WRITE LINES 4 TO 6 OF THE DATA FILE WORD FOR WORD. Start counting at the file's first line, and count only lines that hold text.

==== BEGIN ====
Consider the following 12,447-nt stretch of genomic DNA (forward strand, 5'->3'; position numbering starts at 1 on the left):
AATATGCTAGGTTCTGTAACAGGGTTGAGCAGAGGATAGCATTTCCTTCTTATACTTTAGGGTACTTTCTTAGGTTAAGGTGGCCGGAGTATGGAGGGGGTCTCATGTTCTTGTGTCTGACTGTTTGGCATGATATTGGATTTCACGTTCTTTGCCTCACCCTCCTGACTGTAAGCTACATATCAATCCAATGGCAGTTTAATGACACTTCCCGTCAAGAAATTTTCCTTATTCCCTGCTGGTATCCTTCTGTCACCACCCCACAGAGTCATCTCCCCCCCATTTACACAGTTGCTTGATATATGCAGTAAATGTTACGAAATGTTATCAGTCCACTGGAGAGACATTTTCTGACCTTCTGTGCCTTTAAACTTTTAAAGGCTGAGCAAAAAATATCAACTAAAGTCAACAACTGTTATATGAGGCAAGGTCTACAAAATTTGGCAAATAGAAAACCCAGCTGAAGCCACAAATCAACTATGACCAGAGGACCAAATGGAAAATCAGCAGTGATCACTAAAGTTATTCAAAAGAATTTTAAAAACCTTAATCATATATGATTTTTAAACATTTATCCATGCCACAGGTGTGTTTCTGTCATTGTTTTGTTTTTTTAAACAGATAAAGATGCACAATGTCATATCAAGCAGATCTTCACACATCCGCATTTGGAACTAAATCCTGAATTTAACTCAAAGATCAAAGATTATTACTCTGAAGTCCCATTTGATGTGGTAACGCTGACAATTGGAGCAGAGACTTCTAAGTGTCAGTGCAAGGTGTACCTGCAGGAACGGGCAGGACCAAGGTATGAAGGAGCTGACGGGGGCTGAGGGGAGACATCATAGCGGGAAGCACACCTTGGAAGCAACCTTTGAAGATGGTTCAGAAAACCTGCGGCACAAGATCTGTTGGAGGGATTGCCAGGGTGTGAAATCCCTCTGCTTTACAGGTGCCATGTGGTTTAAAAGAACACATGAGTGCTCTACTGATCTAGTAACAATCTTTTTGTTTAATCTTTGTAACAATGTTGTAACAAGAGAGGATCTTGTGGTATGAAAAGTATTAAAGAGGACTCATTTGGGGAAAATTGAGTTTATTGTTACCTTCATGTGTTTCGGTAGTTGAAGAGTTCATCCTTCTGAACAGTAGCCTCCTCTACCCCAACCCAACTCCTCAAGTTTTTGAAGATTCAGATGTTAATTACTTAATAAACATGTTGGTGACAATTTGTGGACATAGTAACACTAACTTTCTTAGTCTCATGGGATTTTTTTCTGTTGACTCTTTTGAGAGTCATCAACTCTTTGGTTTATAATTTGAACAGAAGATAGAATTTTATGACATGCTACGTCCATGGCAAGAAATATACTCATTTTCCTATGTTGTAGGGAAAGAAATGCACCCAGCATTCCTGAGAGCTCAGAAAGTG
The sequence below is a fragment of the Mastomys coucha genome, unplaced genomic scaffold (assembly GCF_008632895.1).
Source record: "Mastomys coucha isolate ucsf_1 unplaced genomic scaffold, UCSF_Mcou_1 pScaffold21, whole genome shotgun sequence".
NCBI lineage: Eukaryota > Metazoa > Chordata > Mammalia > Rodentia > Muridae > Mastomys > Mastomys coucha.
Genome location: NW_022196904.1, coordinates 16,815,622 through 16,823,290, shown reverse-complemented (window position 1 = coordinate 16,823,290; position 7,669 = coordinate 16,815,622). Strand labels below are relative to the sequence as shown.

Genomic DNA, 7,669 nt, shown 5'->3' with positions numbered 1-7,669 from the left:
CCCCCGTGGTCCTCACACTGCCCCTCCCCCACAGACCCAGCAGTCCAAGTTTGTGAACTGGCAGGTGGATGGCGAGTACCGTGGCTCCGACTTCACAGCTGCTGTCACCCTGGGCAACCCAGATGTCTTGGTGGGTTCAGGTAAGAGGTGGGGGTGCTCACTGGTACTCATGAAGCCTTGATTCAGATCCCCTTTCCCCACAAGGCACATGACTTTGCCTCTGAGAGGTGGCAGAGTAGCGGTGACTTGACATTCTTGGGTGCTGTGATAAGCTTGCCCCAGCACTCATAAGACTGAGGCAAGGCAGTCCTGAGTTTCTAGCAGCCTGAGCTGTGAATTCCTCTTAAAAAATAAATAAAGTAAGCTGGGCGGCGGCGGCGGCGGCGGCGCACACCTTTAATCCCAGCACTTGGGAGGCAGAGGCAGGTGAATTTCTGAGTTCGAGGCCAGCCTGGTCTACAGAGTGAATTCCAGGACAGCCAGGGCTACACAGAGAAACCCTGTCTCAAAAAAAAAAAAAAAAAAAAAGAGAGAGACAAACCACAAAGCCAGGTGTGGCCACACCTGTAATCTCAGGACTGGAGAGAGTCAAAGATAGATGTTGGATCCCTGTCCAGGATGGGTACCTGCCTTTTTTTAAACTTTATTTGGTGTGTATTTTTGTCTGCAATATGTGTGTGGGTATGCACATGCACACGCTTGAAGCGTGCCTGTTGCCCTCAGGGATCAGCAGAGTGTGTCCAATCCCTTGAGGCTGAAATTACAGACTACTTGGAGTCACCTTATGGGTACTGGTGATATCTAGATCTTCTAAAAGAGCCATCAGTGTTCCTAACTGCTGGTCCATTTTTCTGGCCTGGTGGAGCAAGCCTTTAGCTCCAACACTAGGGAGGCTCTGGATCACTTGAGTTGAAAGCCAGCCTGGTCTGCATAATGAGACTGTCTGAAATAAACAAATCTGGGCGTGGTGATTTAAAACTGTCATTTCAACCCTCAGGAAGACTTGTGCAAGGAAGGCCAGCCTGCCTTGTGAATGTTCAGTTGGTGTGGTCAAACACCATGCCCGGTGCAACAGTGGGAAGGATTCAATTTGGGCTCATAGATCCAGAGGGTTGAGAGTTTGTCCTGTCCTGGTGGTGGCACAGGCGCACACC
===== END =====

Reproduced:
Source record: "Mastomys coucha isolate ucsf_1 unplaced genomic scaffold, UCSF_Mcou_1 pScaffold21, whole genome shotgun sequence".
NCBI lineage: Eukaryota > Metazoa > Chordata > Mammalia > Rodentia > Muridae > Mastomys > Mastomys coucha.
Genome location: NW_022196904.1, coordinates 16,815,622 through 16,823,290, shown reverse-complemented (window position 1 = coordinate 16,823,290; position 7,669 = coordinate 16,815,622). Strand labels below are relative to the sequence as shown.